has its drawbacks

I was talking with my buddy the other day.
I said, "Deer season starts Sept 16. I'm getting excited for it!"
" But wait, what's that, Jake? That would be archery season." He said
"That's right!" I said
"So that would mean that you are going to bow hunt deer?" He asked
"That's right!"
"So you are going to hunt deer with a bow and arrow?"
"That's right!"

That's right, I will be bow hunting deer this fall and winter. Hunting with a bow isn't an entirely new thing for me, since I went spring turkey hunting with a bow earlier this year. So yes, I am new to the bow hunting experience. When I first purchased my bow,  I only intended to turkey hunt with it. But I soon found out that shooting a bow is quite fun. Naturally, my hunting desire turned to deer.

As I envision how my first few hunts will go this fall, I see myself like Tom Miranda on Territories Wild, making epic shots on big trophy deer or like Steven Rinella, the MeatEater, harvesting game and cooking a part of them out in the wild. However, I know that historically, bow hunting has a low success rate. Chances are I will have few good shot opportunities and even more missed shots.

I guess the standard way to deer hunt in Kansas is to put up a tree stand and wait for a whitetail deer to come in. I don't want to climb a tree to just fall out, so that's not in my plan. I plan to spot and stalk or still hunt Mule deer. With that being said, I wouldn't pass up a good shot on a whitetail.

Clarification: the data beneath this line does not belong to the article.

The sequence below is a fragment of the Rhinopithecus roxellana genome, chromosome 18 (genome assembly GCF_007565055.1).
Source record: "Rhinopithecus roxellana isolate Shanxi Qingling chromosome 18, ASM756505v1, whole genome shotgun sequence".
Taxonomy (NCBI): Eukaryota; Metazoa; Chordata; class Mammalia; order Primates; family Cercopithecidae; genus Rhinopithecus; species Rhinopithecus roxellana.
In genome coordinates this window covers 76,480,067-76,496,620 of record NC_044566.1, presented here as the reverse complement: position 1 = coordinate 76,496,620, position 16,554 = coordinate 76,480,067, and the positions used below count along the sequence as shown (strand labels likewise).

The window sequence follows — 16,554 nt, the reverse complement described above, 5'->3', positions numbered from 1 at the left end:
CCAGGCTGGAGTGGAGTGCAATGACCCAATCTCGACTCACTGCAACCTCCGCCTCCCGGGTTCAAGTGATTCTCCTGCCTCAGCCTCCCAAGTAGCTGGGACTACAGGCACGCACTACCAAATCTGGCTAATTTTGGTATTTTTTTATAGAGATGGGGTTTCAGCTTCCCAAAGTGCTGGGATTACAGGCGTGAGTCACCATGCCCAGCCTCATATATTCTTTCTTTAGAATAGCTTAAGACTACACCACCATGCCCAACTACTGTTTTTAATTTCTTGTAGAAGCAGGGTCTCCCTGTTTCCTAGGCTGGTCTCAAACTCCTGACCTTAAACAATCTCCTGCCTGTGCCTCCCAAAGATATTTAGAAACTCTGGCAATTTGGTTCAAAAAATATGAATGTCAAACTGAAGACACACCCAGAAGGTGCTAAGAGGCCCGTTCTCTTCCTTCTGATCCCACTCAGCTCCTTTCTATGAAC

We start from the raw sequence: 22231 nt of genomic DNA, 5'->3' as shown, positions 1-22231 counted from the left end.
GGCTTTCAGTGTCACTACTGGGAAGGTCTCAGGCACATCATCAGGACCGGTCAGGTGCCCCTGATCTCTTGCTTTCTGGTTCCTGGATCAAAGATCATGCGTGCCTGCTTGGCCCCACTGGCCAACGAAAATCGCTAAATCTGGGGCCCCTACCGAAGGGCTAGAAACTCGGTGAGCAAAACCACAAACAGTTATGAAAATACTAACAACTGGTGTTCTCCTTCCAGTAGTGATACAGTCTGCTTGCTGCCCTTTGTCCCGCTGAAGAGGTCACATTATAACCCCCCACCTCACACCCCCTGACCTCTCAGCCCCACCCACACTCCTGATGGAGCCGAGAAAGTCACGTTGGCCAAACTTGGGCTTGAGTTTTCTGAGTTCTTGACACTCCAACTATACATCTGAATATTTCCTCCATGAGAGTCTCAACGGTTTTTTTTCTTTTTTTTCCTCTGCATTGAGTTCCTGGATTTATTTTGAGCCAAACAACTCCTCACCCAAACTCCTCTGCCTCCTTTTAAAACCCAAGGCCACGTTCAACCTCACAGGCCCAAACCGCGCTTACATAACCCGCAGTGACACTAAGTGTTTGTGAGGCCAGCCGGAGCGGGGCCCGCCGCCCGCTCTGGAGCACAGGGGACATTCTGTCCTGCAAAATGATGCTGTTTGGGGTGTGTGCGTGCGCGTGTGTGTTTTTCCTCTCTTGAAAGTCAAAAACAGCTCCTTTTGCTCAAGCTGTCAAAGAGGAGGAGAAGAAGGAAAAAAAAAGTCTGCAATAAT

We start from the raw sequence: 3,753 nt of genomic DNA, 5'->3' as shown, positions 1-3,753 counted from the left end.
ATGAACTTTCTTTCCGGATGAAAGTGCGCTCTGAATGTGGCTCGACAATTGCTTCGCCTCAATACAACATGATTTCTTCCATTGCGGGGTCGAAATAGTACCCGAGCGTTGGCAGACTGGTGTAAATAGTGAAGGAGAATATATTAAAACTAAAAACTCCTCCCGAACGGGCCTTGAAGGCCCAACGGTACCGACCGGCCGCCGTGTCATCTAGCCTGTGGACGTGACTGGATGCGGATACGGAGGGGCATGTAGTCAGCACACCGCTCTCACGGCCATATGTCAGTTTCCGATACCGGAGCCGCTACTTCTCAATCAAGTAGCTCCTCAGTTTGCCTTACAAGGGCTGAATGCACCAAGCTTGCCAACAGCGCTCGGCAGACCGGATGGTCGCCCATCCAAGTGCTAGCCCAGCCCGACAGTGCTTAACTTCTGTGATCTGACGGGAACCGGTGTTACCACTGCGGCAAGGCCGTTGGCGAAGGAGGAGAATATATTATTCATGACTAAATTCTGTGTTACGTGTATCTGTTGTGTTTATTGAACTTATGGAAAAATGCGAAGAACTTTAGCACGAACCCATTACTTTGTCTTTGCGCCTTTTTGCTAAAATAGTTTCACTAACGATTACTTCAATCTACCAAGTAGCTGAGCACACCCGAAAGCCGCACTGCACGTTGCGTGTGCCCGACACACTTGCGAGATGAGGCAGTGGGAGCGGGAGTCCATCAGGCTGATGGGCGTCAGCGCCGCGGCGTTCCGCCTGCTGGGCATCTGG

So, I know I'll have to take one for the team and I'll end up with more hours and days hunting because of this bow hunting thing. Actually if I really tried to, I could up my hunting time by weeks or even months. Its a terrible thing, spending more time hunting. Thanks a lot Archery Season.

Bow hunting... it has its drawbacks.


  1. I'm not a huge fan of tree stands either. They're uncomfortable and they kinda bug my back. I like to use a swivel chair in a ground blind. Good luck and good hunting this year man.


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